The tragedies at Penn have initiated a larger conversation about student access to proper mental health care.
No one knows exactly why the two students took their lives, but experts say many students at academically elite universities see more stress, less sleep and over-committed schedules as badges of honor. For some students, this can contribute to dangerous psychological consequences.
Perhaps keeping up the image of who Madison Holleran was supposed to be became too exhausting. Her father told the NY Post that the 19-year-old Penn track star felt pressure in the classroom and was stressed.
Madison took her own life in January, and less than a month later Penn sophomore Elvis Hatcher hanged himself.
"We all kind of hide if we are feeling bad or scared," one student explained.
Students often refer to this as a "PENN Face," or masking signs of sadness or anxiety because they are signs of weakness.
Psychologist Dr. Guy Diamond says masking depression can magnify common issues in a student's life at any school.
"There's issues of sexuality, there's issues of drugs and alcohol and issues of general identity, and I think at Penn those things get intensified," said Dr. Guy Diamond, Director of Family Therapy Training Program at Drexel University.
Penn's Counseling and Psychological Services, or CAPS, has a variety of mental health resources for students, including crisis intervention, therapy and psychological screening.
But many students say students and some faculty are questioning the reach and effectiveness of the program.
"Is the Penn environment proper and is it addressing all the issues that need to be addressed? And maybe not, in light of these recent events," says Penn student Leland Criso.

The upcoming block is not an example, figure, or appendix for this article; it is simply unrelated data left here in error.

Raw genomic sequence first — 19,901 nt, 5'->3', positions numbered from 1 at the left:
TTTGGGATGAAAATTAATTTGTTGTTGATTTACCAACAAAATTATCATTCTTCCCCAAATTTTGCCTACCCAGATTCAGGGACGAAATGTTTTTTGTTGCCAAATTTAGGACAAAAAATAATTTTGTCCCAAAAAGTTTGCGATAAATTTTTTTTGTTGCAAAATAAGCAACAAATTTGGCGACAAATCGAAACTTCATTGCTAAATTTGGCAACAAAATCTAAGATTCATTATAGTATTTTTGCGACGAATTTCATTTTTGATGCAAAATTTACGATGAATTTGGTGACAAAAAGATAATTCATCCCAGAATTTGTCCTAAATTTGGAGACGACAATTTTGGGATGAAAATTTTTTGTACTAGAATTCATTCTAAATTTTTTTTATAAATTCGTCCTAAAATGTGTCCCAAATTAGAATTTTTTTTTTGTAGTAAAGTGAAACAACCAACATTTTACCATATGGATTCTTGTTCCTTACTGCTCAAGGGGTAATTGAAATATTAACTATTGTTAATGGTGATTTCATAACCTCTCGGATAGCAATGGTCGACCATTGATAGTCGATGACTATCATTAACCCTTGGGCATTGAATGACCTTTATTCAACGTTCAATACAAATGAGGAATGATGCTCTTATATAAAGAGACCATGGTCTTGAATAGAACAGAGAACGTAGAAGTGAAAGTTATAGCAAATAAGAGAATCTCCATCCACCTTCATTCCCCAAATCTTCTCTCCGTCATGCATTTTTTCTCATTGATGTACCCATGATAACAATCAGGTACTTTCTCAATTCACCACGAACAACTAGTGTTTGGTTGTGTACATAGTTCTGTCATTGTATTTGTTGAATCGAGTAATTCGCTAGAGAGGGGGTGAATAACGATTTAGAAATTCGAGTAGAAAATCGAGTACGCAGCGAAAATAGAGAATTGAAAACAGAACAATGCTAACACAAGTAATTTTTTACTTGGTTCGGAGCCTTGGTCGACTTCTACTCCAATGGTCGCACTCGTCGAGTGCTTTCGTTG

In response to the recent tragedies, Penn President Amy Gutmann announced the formation of a new task force on Student Psychological Health and Welfare.
Initially the task force did not include students, which outraged many in the Penn Community.
On Monday Gutmann noted that concern in the Daily Pennsylvanian and said the task force would include student input by forming a working group made up of faculty and students.
Not good enough some say.
"I just feel like that's dumb," said Penn student Sarah Adeyinka. "Again, students are the ones who died. Why you wouldn't want to put them on the task force, I think it's telling them you don't have the expertise to tell us what we need to know about you."
"I don't think Penn is great about inclusiveness," said Dr. Toorjo Goshe. "It is a very top down administration structure and including students is not the first thing that comes to mind."
Penn Social Policy and Practice Professor Dr. Toorjo Goshe, who was elected as a liaison between students and administration, tells Action News the university has not committed enough resources to the problem. But he emphasizes, this is not just a Penn problem, but an Ivy League culture that is not adequately investing in mental health resources.
"We can't hide behind a door that says, 'look, I'm not going to open this door because I'm going to scare away funding.' When we have students' lives at risk, we need to address this; we need to be honest about it," said Dr. Goshe.
Some students believe Penn is doing the best it can with an extraordinarily complex issue.
Penn has repeatedly turned down requests by Action News for an on-camera interview, but in an email, Penn administrators cited federal regulations they say would compromise student confidentiality if students were on the new task force.
However, a legal expert and source close to Penn believes confidentiality does not have to be breached if the goal of the task force is to create policy change.
Statistically speaking, young adults who are attending colleges or universities are still at a lower risk for suicide than those not attending school.